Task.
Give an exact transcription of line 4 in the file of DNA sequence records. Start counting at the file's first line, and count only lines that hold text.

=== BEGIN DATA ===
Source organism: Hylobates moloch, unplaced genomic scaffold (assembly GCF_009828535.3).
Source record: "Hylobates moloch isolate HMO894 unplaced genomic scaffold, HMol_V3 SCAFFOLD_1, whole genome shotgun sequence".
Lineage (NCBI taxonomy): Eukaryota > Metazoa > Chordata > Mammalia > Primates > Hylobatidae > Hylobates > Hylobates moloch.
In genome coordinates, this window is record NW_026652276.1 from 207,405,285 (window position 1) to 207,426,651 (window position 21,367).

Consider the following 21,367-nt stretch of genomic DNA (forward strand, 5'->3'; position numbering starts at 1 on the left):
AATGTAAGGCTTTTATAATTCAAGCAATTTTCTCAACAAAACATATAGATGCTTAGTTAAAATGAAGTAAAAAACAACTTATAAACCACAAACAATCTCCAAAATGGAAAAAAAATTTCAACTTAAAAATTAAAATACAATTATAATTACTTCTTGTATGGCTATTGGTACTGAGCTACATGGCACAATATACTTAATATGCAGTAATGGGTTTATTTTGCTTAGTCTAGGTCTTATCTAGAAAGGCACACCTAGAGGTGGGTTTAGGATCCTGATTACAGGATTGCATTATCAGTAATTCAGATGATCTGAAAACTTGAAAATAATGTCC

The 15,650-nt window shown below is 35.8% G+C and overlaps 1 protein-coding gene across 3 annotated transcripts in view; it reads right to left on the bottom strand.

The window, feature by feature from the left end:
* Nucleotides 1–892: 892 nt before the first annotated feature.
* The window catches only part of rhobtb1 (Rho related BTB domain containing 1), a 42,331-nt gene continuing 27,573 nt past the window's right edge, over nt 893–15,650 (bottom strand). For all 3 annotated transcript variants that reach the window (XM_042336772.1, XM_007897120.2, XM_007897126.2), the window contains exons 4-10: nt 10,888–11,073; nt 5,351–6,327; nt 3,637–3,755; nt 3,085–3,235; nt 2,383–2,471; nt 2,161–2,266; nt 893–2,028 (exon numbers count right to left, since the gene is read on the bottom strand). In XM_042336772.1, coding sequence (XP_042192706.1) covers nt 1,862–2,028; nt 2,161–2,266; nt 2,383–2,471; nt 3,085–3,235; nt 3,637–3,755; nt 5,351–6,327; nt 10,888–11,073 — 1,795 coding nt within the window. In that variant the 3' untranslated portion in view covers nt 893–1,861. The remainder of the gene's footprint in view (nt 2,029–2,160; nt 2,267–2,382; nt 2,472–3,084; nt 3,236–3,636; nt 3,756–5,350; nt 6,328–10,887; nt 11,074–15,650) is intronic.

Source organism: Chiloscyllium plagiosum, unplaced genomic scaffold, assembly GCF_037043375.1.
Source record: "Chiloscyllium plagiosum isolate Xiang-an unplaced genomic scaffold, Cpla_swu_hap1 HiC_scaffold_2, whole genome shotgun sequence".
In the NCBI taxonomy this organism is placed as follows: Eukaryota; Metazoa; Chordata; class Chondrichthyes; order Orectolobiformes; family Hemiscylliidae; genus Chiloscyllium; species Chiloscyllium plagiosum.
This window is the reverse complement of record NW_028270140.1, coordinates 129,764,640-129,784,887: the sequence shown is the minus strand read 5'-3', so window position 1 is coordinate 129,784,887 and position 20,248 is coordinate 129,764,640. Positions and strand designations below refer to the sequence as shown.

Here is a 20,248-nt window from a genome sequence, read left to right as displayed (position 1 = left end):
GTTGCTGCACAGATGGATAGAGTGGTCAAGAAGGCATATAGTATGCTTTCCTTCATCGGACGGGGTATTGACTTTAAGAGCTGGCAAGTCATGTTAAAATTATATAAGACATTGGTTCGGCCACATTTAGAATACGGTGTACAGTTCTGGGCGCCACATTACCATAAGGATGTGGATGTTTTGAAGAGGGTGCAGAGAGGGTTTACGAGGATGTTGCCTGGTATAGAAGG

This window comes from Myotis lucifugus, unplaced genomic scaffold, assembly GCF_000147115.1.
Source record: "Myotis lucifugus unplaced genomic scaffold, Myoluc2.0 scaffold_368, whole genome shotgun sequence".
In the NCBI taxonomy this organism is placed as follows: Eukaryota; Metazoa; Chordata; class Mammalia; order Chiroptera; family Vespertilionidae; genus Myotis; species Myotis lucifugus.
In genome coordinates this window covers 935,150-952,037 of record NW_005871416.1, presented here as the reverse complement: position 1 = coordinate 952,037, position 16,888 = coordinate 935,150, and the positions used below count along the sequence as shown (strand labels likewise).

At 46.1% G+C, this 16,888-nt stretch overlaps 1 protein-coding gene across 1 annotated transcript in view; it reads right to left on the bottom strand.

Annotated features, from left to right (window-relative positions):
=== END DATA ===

In genome coordinates, this window is record NW_026652276.1 from 207,405,285 (window position 1) to 207,426,651 (window position 21,367).